Tuesday, January 02, 2007
Texas Property IV: Tracing Rules
In Texas Family Law, one of the most challenging things to do is attempting to establish the existence of funds that are the separate property of one of the spouses.
Luckily, there are some tracing rules that have been developed over time to assist us in identifying separate property.
The first, and possibly most popular, is the Community First Out Rule. As the name implies it is a generally accepted rule that when separate property funds are commingled into an account which also contains community funds, it is presumed that the withdrawals are first made with the community funds. Welder v. Welder, 794 S. W. 2d 420 (Tex.App.--Corpus Christi 1990, no writ).
Suppose you are married and your late aunt Henrieta wills you $500,000 and place it into your joint checking account which has $30,000 in it. You then buy a home for $200,000 and pay cash for it. How much of the home is community property?
Its kind of a trick question.
First, we know that the $500,000 is your separate property because under 3.001 of the Texas Family Code, anything bequeathed to you is separate property. Next the Community First Out Rule, says that the first $30,000 you paid on the home is presumed to have been from the community portion. However, it is not correct to ask 'how much of the home is community property'. The inception of title rule says that the entire house is characterized as community property. The court would still have the power to rule on what happens to the home. (In most cases it is ordered sold). Title however is different from equity.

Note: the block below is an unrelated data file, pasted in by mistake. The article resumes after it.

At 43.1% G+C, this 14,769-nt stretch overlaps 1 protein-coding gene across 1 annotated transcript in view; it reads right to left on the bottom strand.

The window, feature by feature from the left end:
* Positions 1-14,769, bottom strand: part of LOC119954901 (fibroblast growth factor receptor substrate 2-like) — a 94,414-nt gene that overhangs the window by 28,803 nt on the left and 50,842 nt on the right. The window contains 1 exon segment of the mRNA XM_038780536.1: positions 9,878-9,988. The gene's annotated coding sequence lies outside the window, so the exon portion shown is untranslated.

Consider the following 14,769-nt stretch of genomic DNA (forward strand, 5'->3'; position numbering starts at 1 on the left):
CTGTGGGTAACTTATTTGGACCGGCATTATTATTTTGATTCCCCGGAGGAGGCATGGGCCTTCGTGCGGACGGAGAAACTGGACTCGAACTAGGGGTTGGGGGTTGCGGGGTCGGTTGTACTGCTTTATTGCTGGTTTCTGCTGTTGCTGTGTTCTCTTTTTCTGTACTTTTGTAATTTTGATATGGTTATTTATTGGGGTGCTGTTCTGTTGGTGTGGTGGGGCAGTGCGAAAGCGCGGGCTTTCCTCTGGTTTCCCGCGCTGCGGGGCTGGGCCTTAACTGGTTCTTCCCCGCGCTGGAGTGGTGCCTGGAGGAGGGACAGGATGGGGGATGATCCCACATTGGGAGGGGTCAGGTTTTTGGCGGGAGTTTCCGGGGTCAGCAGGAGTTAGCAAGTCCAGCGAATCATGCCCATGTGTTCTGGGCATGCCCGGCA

Pretending for the moment that there is no appreciation in the value of the home, the separate estate would be entitled to reimbursement from the community estate in the amount of $170,000 (that is, once the house is sold, the spouse who had the inheritance would get the first $170,000 from the sale automatically). The remaining equity in the home ($30,000) would be considered community property and would be apportioned between the spouses in the way the judge feels is best . Finally, the remaining money in the joint account ($200,000) would be confirmed as the property of the separate estate because it is presumed that the $30,000 was spent on the home.